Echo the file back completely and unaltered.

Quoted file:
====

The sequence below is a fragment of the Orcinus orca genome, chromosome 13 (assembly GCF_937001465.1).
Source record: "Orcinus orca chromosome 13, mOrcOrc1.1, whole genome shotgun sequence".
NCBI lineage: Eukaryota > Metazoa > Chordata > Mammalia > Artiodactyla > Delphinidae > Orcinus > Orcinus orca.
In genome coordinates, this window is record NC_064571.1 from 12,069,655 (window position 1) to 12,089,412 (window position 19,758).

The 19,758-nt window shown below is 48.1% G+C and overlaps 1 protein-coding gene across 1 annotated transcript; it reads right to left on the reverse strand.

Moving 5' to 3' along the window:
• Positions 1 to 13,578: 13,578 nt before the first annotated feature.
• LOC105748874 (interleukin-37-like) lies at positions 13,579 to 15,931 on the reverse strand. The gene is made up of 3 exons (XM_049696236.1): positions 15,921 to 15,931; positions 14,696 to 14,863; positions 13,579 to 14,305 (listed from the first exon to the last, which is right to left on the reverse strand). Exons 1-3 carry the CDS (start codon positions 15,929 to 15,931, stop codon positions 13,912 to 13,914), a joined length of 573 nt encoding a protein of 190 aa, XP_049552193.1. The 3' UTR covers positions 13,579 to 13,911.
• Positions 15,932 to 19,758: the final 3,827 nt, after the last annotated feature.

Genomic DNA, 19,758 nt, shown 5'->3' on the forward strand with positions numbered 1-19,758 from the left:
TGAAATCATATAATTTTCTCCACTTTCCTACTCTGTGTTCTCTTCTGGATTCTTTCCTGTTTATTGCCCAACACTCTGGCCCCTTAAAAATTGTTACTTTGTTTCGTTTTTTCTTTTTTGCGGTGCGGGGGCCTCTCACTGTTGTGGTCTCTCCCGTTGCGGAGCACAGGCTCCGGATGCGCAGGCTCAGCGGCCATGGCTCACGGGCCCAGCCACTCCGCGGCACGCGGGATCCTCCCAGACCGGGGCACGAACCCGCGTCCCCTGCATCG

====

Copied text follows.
The sequence below is a fragment of the Orcinus orca genome, chromosome 13 (assembly GCF_937001465.1).
Source record: "Orcinus orca chromosome 13, mOrcOrc1.1, whole genome shotgun sequence".
NCBI lineage: Eukaryota > Metazoa > Chordata > Mammalia > Artiodactyla > Delphinidae > Orcinus > Orcinus orca.
In genome coordinates, this window is record NC_064571.1 from 12,069,655 (window position 1) to 12,089,412 (window position 19,758).

The 19,758-nt window shown below is 48.1% G+C and overlaps 1 protein-coding gene across 1 annotated transcript; it reads right to left on the reverse strand.

Moving 5' to 3' along the window:
• Positions 1 to 13,578: 13,578 nt before the first annotated feature.
• LOC105748874 (interleukin-37-like) lies at positions 13,579 to 15,931 on the reverse strand. The gene is made up of 3 exons (XM_049696236.1): positions 15,921 to 15,931; positions 14,696 to 14,863; positions 13,579 to 14,305 (listed from the first exon to the last, which is right to left on the reverse strand). Exons 1-3 carry the CDS (start codon positions 15,929 to 15,931, stop codon positions 13,912 to 13,914), a joined length of 573 nt encoding a protein of 190 aa, XP_049552193.1. The 3' UTR covers positions 13,579 to 13,911.
• Positions 15,932 to 19,758: the final 3,827 nt, after the last annotated feature.

Genomic DNA, 19,758 nt, shown 5'->3' on the forward strand with positions numbered 1-19,758 from the left:
TGAAATCATATAATTTTCTCCACTTTCCTACTCTGTGTTCTCTTCTGGATTCTTTCCTGTTTATTGCCCAACACTCTGGCCCCTTAAAAATTGTTACTTTGTTTCGTTTTTTCTTTTTTGCGGTGCGGGGGCCTCTCACTGTTGTGGTCTCTCCCGTTGCGGAGCACAGGCTCCGGATGCGCAGGCTCAGCGGCCATGGCTCACGGGCCCAGCCACTCCGCGGCACGCGGGATCCTCCCAGACCGGGGCACGAACCCGCGTCCCCTGCATCG